While most eyes are fixed on the GameStop stock situation, an equally interesting video game finance story happened today when Nintendo released their latest financial reports.
There’s quite a lot to break down from those reports, but if you’re looking for the headline or biggest takeaway, then here it is:
While few people would have guessed that the Nintendo Switch was anything but a success, the actual numbers remain stunning. The Nintendo Switch isn’t just a success; it’s a potentially historic device that will likely end up ranking high among the best-selling video game consoles of all-time.
Perhaps more importantly, the Nintendo Switch may have set a sales pace that the PlayStation 5 and Xbox Series X will simply be unable to catch. That may sound impossible given how hard it is to find either high-profile next-gen console, but these key takeaways from the latest financial reports show that the Switch’s success in the console wars may be inevitable.
Nintendo Switch Remains the Most Appealing “Other” Console
The line between Xbox and PlayStation hasn’t disappeared, but it has blurred to the point where owning both consoles feels like less of a necessity than it may have been in previous generations. This is especially true for gamers who typically stick to major third-party releases and free-to-play titles that offer few exclusive benefits between consoles.
The Switch is different. It was essentially released between console generations, which means that many gamers purchased one before they ever considered buying what would eventually become the PS5 and Xbox Series X/S. The benefits of that early release were especially apparent during the COVID-19 pandemic when the Switch became a hot item to add to the homes many of us were stuck in while Sony and Microsoft were still trying to get their consoles on the market.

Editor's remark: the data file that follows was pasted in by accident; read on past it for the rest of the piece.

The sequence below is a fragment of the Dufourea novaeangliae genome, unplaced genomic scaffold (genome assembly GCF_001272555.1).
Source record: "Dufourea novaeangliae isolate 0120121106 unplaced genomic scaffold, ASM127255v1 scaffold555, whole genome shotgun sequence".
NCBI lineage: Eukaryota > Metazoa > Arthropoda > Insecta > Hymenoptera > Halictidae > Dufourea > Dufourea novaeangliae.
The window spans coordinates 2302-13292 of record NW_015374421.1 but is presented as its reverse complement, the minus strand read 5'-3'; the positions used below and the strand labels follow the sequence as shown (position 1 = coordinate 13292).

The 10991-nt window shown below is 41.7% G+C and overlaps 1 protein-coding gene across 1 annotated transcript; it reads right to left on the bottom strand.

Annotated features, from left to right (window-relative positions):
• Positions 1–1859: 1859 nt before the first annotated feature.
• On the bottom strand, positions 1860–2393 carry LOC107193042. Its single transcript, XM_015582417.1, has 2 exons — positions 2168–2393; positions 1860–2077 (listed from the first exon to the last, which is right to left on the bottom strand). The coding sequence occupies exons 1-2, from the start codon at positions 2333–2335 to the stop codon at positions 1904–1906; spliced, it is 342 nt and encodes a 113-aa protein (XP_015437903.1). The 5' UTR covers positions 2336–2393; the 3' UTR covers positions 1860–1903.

We see this trend essentially confirmed by Nintendo’s historically impressive Q3 2020 numbers. Despite the fact that the Switch was competing against the release of the Xbox Series X/S and PS5 (as well as major releases like Assassin’s Creed Valhalla, Cyberpunk 2077, and Call of Duty Black Ops: Cold War that are unavailable on Nintendo’s console), Nintendo posted one of their best Q3’s ever and the best holiday season in Switch history from a revenue standpoint.
That strongly suggests that even those who don’t already own a Switch alongside their PC, Xbox, or PlayStation either still intend to buy one or are continuing to rely on the Switch as their primary game console
Nintendo is Able to Make the Most of its Limited Releases
Nintendo was widely criticized for its lack of 2020 Switch exclusives. While the Switch’s somewhat lacking lineup can partially be attributed to the impact of the COVID-19 pandemic, most fans went into the year suspecting that it was going to be a relatively slow year for the console.
Yet, the Switch’s weaker lineup of exclusives seemingly didn’t impact its sales in any notable way. Why? Well, a big part of it has to do with how successful Nintendo’s DLC releases have been thus far. Nintendo was late to the DLC game, but the numbers clearly show that fans spend a lot of time and money with whatever new Nintendo games are released.
That success absolutely matters in an industry where so much revenue comes from DLC, but at a time when new content is still being delayed by the COVID-19 pandemic and the increasingly longer development cycles of major games, Nintendo has proven that they’re one of the best at maximizing the value of individual releases through downloadable content.
Granted, they’ve got a long way to go (where is my Mario Party DLC?), but they can only improve upon what are some shocking numbers.